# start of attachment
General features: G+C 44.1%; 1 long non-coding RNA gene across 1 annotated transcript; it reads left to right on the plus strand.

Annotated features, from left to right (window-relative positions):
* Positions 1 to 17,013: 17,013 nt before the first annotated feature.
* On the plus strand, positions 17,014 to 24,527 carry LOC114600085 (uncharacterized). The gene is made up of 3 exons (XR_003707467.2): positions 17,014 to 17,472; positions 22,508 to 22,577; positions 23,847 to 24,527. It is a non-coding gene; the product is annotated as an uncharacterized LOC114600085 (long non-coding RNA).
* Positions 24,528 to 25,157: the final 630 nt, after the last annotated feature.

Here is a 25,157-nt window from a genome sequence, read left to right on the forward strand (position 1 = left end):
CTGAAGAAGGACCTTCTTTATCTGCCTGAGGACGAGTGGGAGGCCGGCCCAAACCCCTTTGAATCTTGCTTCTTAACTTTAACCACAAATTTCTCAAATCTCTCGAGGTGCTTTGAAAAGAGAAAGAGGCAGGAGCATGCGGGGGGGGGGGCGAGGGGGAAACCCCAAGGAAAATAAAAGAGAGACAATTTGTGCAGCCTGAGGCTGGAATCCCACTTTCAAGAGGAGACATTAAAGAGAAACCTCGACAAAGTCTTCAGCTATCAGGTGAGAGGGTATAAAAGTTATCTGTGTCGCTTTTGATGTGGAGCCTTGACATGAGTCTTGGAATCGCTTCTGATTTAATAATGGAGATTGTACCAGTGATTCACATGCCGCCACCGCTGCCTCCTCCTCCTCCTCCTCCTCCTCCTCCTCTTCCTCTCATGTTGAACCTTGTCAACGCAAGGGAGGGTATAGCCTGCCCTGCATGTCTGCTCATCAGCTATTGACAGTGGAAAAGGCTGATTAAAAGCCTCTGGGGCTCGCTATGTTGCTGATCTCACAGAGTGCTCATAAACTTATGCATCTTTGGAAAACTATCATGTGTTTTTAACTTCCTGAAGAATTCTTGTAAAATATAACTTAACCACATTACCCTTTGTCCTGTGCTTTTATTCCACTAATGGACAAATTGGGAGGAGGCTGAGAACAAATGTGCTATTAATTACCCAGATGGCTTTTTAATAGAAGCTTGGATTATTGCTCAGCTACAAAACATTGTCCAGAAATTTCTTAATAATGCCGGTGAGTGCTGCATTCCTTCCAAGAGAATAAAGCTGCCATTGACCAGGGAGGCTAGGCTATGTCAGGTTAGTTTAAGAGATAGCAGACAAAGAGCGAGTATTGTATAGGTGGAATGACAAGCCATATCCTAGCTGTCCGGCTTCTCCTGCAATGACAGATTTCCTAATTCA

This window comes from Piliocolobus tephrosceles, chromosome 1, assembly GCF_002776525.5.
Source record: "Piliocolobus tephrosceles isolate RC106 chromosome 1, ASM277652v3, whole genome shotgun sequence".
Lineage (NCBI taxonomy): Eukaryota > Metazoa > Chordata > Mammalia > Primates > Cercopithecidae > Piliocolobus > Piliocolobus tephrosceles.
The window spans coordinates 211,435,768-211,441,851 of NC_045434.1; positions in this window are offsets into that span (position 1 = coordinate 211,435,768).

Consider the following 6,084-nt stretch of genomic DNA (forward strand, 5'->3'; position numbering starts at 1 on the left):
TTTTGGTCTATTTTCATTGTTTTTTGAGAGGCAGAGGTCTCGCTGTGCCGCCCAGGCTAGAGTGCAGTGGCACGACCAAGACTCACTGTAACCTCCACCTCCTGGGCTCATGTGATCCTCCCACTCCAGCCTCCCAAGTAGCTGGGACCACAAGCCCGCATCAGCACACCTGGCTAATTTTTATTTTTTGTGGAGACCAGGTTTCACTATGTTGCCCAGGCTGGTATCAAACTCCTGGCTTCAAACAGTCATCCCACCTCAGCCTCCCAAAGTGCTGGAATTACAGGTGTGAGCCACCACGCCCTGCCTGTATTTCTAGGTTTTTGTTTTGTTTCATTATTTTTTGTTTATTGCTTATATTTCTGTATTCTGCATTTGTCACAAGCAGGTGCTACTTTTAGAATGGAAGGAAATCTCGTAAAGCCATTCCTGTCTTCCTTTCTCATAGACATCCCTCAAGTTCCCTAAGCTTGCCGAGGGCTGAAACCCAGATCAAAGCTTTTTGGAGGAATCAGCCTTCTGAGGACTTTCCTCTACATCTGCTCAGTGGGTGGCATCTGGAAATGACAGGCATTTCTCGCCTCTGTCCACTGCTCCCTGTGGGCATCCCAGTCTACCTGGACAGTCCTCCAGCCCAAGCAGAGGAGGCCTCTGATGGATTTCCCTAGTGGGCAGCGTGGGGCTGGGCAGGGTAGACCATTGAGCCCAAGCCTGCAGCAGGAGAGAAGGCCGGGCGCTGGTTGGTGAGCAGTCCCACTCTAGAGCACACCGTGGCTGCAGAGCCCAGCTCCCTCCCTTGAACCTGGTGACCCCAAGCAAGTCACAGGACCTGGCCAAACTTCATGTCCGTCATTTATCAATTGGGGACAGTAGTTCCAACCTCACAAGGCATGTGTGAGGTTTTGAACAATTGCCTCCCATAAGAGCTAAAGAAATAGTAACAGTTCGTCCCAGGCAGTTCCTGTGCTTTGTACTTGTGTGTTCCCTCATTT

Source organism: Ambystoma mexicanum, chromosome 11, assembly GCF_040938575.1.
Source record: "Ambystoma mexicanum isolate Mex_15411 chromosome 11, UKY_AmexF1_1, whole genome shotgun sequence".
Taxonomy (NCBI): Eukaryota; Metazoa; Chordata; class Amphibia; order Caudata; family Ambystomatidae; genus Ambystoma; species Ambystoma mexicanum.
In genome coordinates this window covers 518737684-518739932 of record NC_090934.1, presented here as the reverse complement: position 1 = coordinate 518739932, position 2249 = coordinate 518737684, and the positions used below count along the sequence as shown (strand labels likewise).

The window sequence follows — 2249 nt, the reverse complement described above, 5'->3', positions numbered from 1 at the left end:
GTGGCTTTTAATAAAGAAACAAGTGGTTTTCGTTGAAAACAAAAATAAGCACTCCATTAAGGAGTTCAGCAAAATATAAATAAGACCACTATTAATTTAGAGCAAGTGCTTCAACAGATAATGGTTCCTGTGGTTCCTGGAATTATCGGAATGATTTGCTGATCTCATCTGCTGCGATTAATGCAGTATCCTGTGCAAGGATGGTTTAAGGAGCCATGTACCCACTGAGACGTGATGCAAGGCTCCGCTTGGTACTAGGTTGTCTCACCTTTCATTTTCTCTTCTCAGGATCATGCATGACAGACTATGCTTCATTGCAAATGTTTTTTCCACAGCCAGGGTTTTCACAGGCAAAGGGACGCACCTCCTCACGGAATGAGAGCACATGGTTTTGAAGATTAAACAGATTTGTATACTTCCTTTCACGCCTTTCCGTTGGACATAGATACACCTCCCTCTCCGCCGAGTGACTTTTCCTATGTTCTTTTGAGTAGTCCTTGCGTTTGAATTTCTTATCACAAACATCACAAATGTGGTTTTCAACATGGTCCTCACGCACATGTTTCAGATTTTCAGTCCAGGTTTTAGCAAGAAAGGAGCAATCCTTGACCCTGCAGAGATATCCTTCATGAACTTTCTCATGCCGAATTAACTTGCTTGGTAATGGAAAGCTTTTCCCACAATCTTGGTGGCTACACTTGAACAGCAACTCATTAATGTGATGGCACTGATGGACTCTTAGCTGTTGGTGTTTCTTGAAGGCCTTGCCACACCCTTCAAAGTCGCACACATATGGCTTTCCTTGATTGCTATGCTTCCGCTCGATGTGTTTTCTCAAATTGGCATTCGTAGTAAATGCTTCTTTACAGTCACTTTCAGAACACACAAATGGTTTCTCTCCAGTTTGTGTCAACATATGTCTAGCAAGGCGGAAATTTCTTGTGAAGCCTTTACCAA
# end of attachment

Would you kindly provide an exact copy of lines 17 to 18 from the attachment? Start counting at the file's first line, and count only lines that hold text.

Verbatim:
In genome coordinates this window covers 518737684-518739932 of record NC_090934.1, presented here as the reverse complement: position 1 = coordinate 518739932, position 2249 = coordinate 518737684, and the positions used below count along the sequence as shown (strand labels likewise).

The window sequence follows — 2249 nt, the reverse complement described above, 5'->3', positions numbered from 1 at the left end: